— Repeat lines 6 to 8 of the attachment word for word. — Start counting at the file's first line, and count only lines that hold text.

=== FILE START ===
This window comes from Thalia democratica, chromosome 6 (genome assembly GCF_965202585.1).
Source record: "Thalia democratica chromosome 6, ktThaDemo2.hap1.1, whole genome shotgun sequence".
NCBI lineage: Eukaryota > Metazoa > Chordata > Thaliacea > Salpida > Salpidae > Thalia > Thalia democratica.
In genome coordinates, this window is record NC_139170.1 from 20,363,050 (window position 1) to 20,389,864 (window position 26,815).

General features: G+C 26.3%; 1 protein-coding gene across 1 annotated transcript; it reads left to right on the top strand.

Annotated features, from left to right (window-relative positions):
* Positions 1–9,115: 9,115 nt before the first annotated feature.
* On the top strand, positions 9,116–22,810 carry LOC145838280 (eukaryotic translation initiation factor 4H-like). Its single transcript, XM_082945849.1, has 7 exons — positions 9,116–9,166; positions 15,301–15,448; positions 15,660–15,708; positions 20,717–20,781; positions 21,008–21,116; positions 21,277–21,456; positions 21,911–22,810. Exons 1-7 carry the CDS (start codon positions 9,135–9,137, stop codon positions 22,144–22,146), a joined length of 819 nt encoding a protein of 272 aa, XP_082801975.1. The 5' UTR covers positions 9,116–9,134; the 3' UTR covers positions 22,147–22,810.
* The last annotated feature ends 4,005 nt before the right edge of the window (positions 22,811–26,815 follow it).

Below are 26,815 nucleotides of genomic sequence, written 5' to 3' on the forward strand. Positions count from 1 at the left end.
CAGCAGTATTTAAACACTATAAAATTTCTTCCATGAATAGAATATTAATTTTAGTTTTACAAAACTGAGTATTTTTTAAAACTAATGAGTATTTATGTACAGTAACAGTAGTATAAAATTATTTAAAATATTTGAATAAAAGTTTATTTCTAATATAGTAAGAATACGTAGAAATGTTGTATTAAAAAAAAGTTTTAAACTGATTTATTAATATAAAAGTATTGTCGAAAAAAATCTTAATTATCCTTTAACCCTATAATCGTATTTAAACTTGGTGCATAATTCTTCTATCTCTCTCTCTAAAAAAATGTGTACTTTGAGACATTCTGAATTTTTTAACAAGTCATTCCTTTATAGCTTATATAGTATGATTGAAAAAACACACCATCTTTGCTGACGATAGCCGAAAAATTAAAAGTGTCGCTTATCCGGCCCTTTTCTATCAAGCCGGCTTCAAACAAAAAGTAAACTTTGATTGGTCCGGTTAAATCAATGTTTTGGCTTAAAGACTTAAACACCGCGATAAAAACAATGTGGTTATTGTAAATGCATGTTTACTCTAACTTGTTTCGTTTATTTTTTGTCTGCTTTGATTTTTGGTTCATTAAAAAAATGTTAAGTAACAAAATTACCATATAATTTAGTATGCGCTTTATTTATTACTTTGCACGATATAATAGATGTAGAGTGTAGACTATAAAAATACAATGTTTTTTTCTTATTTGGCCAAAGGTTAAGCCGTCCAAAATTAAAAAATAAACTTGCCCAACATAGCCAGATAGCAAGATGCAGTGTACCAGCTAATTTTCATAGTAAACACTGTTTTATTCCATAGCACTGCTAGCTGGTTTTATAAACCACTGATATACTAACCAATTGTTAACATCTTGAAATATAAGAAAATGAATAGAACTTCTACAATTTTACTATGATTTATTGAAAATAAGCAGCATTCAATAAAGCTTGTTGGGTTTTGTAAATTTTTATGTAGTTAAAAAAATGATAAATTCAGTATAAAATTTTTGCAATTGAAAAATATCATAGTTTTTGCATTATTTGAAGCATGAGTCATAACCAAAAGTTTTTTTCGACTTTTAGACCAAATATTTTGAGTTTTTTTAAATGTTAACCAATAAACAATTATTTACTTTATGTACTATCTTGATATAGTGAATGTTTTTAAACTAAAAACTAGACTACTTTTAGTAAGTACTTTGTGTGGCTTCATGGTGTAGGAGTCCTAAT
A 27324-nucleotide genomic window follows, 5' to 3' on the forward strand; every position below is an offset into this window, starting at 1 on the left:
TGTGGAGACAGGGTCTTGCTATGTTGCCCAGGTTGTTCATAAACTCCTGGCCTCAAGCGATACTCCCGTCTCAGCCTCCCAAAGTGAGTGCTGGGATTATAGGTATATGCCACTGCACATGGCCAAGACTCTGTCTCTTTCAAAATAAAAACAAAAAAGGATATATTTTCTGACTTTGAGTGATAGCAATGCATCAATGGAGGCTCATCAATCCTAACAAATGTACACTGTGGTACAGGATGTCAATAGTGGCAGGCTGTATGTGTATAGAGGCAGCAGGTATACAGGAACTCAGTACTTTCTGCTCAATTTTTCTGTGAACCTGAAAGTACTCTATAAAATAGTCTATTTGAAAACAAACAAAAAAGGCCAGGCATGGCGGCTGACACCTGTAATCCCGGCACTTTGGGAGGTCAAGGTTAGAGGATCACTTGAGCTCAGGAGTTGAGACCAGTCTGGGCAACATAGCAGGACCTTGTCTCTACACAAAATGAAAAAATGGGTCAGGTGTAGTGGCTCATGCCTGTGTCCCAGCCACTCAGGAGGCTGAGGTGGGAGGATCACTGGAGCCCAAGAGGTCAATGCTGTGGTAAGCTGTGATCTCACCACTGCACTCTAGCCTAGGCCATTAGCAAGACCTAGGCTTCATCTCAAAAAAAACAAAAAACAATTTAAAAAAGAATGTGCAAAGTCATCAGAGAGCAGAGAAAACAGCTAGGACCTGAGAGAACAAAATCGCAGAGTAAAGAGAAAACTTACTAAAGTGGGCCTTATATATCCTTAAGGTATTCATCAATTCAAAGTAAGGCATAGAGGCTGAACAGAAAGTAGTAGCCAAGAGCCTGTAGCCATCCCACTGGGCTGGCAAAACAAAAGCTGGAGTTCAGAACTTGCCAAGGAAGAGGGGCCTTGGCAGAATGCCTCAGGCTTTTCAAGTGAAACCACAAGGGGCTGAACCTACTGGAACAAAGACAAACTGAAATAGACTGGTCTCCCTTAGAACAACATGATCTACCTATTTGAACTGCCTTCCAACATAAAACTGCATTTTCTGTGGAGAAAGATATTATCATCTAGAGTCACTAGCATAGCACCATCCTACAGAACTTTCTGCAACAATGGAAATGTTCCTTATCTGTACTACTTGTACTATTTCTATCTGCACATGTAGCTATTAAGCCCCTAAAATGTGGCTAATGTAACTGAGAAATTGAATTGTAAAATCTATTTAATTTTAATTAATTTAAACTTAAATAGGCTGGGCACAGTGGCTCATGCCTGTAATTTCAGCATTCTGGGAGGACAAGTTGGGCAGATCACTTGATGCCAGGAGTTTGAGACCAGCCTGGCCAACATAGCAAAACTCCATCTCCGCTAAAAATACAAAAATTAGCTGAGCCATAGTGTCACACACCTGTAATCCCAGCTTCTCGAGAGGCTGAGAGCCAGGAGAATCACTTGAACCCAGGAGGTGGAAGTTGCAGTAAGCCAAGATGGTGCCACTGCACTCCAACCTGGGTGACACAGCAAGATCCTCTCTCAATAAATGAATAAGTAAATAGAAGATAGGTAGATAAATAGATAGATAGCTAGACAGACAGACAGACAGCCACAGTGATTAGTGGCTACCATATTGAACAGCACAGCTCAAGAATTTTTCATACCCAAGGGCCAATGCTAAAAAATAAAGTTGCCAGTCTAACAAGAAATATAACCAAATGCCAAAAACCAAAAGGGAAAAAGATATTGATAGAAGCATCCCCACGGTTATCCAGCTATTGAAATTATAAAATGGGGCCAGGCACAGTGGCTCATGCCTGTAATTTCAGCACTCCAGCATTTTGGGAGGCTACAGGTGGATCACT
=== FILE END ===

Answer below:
Annotated features, from left to right (window-relative positions):
* Positions 1–9,115: 9,115 nt before the first annotated feature.
* On the top strand, positions 9,116–22,810 carry LOC145838280 (eukaryotic translation initiation factor 4H-like). Its single transcript, XM_082945849.1, has 7 exons — positions 9,116–9,166; positions 15,301–15,448; positions 15,660–15,708; positions 20,717–20,781; positions 21,008–21,116; positions 21,277–21,456; positions 21,911–22,810. Exons 1-7 carry the CDS (start codon positions 9,135–9,137, stop codon positions 22,144–22,146), a joined length of 819 nt encoding a protein of 272 aa, XP_082801975.1. The 5' UTR covers positions 9,116–9,134; the 3' UTR covers positions 22,147–22,810.